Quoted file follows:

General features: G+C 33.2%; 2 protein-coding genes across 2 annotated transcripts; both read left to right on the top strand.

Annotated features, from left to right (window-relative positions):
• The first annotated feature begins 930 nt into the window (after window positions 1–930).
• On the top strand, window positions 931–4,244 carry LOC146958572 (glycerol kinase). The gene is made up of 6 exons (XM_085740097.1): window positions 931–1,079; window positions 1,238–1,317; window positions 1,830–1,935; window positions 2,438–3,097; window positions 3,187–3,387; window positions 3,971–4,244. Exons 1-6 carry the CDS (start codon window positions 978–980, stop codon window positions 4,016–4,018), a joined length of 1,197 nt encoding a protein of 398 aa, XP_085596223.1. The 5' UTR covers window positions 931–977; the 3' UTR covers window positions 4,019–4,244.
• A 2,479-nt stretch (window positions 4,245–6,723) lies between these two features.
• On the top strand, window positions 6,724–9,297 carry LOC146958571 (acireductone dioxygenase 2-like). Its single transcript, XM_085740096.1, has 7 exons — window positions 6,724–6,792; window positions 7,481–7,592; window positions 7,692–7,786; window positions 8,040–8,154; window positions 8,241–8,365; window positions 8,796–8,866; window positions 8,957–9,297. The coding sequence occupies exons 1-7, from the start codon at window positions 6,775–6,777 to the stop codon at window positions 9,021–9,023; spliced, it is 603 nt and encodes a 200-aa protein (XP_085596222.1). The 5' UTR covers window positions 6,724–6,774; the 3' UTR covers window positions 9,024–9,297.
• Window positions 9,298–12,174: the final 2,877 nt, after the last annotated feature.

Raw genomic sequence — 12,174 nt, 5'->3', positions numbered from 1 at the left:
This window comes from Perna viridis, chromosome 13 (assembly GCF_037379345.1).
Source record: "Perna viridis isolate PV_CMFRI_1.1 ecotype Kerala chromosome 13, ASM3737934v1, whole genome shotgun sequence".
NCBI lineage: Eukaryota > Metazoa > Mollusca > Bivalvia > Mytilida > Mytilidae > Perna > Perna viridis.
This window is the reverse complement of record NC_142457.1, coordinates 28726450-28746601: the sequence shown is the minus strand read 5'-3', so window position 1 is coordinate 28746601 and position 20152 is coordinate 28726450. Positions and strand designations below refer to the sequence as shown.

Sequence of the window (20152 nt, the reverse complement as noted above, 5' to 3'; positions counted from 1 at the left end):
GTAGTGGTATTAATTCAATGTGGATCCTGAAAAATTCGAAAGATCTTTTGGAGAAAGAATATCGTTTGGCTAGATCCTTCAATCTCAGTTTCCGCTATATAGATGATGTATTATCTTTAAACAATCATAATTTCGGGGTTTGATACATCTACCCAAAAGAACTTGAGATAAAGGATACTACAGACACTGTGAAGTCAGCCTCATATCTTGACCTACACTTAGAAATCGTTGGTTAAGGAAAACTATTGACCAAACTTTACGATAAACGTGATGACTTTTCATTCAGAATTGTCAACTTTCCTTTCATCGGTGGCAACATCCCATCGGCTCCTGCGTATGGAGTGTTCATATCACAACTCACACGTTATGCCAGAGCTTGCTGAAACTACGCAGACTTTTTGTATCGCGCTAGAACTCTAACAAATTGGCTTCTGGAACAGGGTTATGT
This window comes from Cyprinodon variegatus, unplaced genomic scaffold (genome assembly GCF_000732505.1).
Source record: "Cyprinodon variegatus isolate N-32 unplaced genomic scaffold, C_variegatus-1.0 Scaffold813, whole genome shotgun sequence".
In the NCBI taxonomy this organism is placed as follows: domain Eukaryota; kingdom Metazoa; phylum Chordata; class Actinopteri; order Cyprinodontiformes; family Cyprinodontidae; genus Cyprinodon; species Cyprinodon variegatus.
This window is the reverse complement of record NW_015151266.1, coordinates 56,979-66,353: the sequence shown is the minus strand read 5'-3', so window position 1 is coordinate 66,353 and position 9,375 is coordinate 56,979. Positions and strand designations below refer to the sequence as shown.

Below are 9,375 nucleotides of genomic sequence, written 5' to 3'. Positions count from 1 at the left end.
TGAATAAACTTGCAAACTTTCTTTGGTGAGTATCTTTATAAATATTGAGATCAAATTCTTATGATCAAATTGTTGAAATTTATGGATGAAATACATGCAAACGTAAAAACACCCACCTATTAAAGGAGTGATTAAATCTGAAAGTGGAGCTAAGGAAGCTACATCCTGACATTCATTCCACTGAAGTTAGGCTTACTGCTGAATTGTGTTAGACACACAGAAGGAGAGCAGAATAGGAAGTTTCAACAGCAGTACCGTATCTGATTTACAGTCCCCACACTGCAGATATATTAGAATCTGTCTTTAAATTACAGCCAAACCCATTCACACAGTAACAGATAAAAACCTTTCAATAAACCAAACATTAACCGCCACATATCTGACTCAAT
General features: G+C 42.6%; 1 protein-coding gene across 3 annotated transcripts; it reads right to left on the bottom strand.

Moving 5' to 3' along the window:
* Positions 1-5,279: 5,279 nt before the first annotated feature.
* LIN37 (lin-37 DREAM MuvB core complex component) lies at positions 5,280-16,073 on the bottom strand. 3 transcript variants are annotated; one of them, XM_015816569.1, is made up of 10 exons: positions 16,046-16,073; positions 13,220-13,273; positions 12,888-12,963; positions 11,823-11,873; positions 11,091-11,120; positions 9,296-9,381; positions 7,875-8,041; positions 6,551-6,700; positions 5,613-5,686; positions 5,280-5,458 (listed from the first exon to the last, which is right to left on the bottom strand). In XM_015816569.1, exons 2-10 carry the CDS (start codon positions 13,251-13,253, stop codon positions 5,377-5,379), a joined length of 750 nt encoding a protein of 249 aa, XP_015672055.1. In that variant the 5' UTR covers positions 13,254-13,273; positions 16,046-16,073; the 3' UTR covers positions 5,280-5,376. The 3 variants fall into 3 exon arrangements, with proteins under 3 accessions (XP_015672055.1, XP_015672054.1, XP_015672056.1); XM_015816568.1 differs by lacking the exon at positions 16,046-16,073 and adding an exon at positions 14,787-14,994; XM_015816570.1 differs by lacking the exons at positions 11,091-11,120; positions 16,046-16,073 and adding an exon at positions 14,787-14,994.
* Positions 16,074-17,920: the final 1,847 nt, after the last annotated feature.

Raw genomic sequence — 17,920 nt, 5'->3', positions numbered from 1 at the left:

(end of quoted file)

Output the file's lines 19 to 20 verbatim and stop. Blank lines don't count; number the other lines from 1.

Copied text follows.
Below are 9,375 nucleotides of genomic sequence, written 5' to 3'. Positions count from 1 at the left end.
TGAATAAACTTGCAAACTTTCTTTGGTGAGTATCTTTATAAATATTGAGATCAAATTCTTATGATCAAATTGTTGAAATTTATGGATGAAATACATGCAAACGTAAAAACACCCACCTATTAAAGGAGTGATTAAATCTGAAAGTGGAGCTAAGGAAGCTACATCCTGACATTCATTCCACTGAAGTTAGGCTTACTGCTGAATTGTGTTAGACACACAGAAGGAGAGCAGAATAGGAAGTTTCAACAGCAGTACCGTATCTGATTTACAGTCCCCACACTGCAGATATATTAGAATCTGTCTTTAAATTACAGCCAAACCCATTCACACAGTAACAGATAAAAACCTTTCAATAAACCAAACATTAACCGCCACATATCTGACTCAAT